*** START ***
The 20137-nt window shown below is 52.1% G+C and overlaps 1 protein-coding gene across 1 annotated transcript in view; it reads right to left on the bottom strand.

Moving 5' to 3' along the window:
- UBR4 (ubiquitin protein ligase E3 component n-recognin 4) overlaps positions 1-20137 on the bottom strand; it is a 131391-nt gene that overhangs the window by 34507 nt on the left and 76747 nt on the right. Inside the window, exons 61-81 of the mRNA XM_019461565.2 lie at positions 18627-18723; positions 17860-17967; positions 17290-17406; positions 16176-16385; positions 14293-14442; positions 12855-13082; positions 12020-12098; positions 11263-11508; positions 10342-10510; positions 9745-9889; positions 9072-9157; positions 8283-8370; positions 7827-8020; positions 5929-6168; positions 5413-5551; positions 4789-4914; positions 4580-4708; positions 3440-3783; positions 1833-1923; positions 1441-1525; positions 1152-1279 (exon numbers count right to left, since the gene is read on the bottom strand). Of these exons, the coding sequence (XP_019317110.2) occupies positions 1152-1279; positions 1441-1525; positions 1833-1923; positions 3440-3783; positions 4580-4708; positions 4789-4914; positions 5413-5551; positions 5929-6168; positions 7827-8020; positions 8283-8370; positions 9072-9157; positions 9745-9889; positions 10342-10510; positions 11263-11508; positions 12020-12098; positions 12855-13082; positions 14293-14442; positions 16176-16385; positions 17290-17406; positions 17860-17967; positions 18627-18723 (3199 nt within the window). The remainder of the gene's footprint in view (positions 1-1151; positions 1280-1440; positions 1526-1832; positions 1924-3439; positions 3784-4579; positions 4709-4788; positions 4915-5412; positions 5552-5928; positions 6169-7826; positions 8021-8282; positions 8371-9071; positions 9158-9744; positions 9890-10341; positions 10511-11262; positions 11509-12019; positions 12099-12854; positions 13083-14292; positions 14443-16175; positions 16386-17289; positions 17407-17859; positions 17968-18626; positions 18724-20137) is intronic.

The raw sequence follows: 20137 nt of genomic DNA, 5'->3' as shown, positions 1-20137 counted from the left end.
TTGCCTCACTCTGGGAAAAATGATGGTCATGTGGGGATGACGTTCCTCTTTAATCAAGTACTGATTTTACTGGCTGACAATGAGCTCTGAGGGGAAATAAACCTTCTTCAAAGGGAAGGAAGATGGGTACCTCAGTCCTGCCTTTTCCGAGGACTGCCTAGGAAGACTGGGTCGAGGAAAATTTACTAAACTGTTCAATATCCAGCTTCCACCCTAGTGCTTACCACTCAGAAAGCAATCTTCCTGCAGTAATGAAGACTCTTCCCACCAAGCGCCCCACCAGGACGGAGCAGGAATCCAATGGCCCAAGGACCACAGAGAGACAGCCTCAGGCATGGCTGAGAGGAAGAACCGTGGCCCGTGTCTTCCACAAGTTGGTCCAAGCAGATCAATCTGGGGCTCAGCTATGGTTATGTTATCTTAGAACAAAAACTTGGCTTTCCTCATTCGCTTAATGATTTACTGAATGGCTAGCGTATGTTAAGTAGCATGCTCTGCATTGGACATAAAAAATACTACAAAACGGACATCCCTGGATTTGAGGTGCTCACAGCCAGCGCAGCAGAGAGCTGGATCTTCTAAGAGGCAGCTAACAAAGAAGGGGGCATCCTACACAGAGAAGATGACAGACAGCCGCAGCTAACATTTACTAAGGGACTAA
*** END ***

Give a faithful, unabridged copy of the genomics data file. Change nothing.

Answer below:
The 20137-nt window shown below is 52.1% G+C and overlaps 1 protein-coding gene across 1 annotated transcript in view; it reads right to left on the bottom strand.

Moving 5' to 3' along the window:
- UBR4 (ubiquitin protein ligase E3 component n-recognin 4) overlaps positions 1-20137 on the bottom strand; it is a 131391-nt gene that overhangs the window by 34507 nt on the left and 76747 nt on the right. Inside the window, exons 61-81 of the mRNA XM_019461565.2 lie at positions 18627-18723; positions 17860-17967; positions 17290-17406; positions 16176-16385; positions 14293-14442; positions 12855-13082; positions 12020-12098; positions 11263-11508; positions 10342-10510; positions 9745-9889; positions 9072-9157; positions 8283-8370; positions 7827-8020; positions 5929-6168; positions 5413-5551; positions 4789-4914; positions 4580-4708; positions 3440-3783; positions 1833-1923; positions 1441-1525; positions 1152-1279 (exon numbers count right to left, since the gene is read on the bottom strand). Of these exons, the coding sequence (XP_019317110.2) occupies positions 1152-1279; positions 1441-1525; positions 1833-1923; positions 3440-3783; positions 4580-4708; positions 4789-4914; positions 5413-5551; positions 5929-6168; positions 7827-8020; positions 8283-8370; positions 9072-9157; positions 9745-9889; positions 10342-10510; positions 11263-11508; positions 12020-12098; positions 12855-13082; positions 14293-14442; positions 16176-16385; positions 17290-17406; positions 17860-17967; positions 18627-18723 (3199 nt within the window). The remainder of the gene's footprint in view (positions 1-1151; positions 1280-1440; positions 1526-1832; positions 1924-3439; positions 3784-4579; positions 4709-4788; positions 4915-5412; positions 5552-5928; positions 6169-7826; positions 8021-8282; positions 8371-9071; positions 9158-9744; positions 9890-10341; positions 10511-11262; positions 11509-12019; positions 12099-12854; positions 13083-14292; positions 14443-16175; positions 16386-17289; positions 17407-17859; positions 17968-18626; positions 18724-20137) is intronic.

The raw sequence follows: 20137 nt of genomic DNA, 5'->3' as shown, positions 1-20137 counted from the left end.
TTGCCTCACTCTGGGAAAAATGATGGTCATGTGGGGATGACGTTCCTCTTTAATCAAGTACTGATTTTACTGGCTGACAATGAGCTCTGAGGGGAAATAAACCTTCTTCAAAGGGAAGGAAGATGGGTACCTCAGTCCTGCCTTTTCCGAGGACTGCCTAGGAAGACTGGGTCGAGGAAAATTTACTAAACTGTTCAATATCCAGCTTCCACCCTAGTGCTTACCACTCAGAAAGCAATCTTCCTGCAGTAATGAAGACTCTTCCCACCAAGCGCCCCACCAGGACGGAGCAGGAATCCAATGGCCCAAGGACCACAGAGAGACAGCCTCAGGCATGGCTGAGAGGAAGAACCGTGGCCCGTGTCTTCCACAAGTTGGTCCAAGCAGATCAATCTGGGGCTCAGCTATGGTTATGTTATCTTAGAACAAAAACTTGGCTTTCCTCATTCGCTTAATGATTTACTGAATGGCTAGCGTATGTTAAGTAGCATGCTCTGCATTGGACATAAAAAATACTACAAAACGGACATCCCTGGATTTGAGGTGCTCACAGCCAGCGCAGCAGAGAGCTGGATCTTCTAAGAGGCAGCTAACAAAGAAGGGGGCATCCTACACAGAGAAGATGACAGACAGCCGCAGCTAACATTTACTAAGGGACTAA